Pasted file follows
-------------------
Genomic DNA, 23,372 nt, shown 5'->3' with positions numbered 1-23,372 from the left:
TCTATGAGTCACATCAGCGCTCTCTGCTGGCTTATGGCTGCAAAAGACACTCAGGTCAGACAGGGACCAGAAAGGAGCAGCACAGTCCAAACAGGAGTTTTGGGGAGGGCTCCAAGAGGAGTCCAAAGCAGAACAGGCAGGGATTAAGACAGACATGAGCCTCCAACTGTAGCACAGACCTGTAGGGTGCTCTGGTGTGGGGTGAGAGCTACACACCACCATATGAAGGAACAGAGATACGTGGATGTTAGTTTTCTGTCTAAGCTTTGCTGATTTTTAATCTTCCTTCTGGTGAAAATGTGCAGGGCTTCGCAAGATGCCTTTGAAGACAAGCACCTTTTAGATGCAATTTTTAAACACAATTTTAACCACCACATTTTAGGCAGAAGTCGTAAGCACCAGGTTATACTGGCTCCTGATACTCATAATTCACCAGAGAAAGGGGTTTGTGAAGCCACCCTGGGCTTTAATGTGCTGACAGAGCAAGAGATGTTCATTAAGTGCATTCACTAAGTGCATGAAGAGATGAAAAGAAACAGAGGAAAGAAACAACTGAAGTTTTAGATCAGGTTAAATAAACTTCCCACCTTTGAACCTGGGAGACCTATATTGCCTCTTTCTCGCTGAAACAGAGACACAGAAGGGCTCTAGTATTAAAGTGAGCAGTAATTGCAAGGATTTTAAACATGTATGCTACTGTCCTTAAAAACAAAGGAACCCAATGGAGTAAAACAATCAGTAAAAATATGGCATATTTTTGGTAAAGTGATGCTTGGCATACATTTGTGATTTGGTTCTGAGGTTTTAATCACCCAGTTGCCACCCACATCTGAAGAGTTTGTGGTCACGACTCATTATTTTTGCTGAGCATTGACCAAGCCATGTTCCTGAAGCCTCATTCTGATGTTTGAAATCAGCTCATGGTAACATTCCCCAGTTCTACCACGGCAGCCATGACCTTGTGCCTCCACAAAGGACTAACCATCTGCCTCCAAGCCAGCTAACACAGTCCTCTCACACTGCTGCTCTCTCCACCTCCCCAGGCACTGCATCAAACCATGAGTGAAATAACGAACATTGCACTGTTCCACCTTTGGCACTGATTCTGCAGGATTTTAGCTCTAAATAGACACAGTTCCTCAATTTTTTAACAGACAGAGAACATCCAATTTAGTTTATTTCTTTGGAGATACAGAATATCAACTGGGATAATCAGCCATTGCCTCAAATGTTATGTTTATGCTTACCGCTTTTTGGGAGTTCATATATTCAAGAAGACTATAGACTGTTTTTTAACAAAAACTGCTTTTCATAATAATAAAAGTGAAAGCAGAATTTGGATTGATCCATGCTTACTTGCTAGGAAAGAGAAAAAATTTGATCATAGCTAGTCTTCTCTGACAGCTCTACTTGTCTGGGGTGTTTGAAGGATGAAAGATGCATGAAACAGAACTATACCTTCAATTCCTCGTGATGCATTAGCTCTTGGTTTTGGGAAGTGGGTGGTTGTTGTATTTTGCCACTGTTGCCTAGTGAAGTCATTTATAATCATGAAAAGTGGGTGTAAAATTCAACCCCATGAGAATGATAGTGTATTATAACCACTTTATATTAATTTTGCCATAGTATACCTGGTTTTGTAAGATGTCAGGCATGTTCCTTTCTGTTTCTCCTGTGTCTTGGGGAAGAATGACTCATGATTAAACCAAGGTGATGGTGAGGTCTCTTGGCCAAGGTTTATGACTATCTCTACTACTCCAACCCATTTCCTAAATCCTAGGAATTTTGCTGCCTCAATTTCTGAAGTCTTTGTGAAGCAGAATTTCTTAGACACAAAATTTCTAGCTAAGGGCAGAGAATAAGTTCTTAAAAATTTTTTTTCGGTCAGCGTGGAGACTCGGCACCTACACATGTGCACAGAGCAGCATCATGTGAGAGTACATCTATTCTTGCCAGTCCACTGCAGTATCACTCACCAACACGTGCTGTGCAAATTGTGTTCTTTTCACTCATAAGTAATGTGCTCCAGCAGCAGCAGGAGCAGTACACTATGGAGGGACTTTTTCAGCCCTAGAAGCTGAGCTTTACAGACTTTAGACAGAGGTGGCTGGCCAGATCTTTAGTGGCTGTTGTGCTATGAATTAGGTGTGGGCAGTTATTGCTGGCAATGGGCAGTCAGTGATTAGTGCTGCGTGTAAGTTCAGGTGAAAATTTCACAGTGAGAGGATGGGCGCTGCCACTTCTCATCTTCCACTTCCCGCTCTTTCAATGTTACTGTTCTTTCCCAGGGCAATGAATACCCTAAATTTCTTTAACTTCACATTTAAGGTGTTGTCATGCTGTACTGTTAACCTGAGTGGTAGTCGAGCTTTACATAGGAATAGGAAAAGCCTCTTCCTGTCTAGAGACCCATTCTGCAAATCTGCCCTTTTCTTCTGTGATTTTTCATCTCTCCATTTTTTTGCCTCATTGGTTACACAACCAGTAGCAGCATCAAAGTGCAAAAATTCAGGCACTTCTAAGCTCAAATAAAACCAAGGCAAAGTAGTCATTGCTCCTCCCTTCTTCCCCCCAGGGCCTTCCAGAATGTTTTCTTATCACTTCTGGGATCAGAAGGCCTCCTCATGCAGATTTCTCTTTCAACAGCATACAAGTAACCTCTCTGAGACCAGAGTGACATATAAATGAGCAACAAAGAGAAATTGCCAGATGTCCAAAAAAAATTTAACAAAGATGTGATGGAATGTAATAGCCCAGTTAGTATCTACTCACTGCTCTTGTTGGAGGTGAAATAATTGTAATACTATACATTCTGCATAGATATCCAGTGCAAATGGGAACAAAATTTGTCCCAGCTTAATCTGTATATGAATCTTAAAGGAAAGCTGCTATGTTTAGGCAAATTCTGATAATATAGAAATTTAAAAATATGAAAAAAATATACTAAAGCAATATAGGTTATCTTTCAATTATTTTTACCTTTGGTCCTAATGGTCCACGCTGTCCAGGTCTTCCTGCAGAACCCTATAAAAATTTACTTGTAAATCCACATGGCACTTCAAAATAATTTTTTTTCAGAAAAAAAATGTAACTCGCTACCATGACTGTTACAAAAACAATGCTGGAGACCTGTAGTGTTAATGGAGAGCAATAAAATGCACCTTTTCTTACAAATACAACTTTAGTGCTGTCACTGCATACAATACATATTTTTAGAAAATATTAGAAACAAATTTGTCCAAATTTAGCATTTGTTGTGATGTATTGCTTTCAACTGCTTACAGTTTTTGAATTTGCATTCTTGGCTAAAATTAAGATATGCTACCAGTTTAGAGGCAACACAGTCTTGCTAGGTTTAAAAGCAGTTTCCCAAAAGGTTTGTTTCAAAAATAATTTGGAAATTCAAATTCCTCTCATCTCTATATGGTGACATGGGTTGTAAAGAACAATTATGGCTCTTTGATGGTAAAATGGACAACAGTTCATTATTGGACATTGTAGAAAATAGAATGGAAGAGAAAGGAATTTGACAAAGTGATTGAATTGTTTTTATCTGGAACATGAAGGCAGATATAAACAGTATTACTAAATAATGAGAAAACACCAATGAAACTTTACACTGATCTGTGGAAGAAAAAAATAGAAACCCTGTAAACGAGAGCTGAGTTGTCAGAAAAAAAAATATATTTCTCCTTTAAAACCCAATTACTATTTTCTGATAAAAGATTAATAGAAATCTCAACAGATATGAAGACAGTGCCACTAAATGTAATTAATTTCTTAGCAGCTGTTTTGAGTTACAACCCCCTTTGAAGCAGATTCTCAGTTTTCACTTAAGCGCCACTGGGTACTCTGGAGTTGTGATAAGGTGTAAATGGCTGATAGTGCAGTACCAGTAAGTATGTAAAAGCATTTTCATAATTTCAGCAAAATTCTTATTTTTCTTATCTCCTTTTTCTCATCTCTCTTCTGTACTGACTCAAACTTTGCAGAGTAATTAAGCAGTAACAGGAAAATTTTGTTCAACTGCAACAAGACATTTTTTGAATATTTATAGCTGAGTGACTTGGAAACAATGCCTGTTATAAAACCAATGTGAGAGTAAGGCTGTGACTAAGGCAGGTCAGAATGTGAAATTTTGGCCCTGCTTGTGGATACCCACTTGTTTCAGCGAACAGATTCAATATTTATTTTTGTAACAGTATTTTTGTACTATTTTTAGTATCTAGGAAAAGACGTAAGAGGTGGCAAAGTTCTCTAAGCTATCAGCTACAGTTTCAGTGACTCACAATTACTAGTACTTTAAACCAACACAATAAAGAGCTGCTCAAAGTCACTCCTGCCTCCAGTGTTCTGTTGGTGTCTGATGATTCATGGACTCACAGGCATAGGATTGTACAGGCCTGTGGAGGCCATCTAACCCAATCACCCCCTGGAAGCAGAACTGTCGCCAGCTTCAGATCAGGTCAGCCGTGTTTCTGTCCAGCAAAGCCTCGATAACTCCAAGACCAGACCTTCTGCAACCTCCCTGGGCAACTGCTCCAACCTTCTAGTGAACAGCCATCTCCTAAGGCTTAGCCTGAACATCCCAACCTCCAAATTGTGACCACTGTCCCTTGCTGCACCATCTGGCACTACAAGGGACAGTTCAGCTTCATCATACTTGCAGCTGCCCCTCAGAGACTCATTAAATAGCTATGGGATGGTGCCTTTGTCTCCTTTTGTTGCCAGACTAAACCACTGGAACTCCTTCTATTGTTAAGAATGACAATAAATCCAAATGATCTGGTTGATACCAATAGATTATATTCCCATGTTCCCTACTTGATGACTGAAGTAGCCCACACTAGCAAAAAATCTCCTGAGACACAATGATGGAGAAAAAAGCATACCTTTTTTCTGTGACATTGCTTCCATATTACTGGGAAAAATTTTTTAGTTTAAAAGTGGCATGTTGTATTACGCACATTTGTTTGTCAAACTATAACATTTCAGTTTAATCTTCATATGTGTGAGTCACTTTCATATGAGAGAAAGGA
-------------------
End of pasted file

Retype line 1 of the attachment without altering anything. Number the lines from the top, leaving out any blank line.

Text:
Genomic DNA, 23,372 nt, shown 5'->3' with positions numbered 1-23,372 from the left: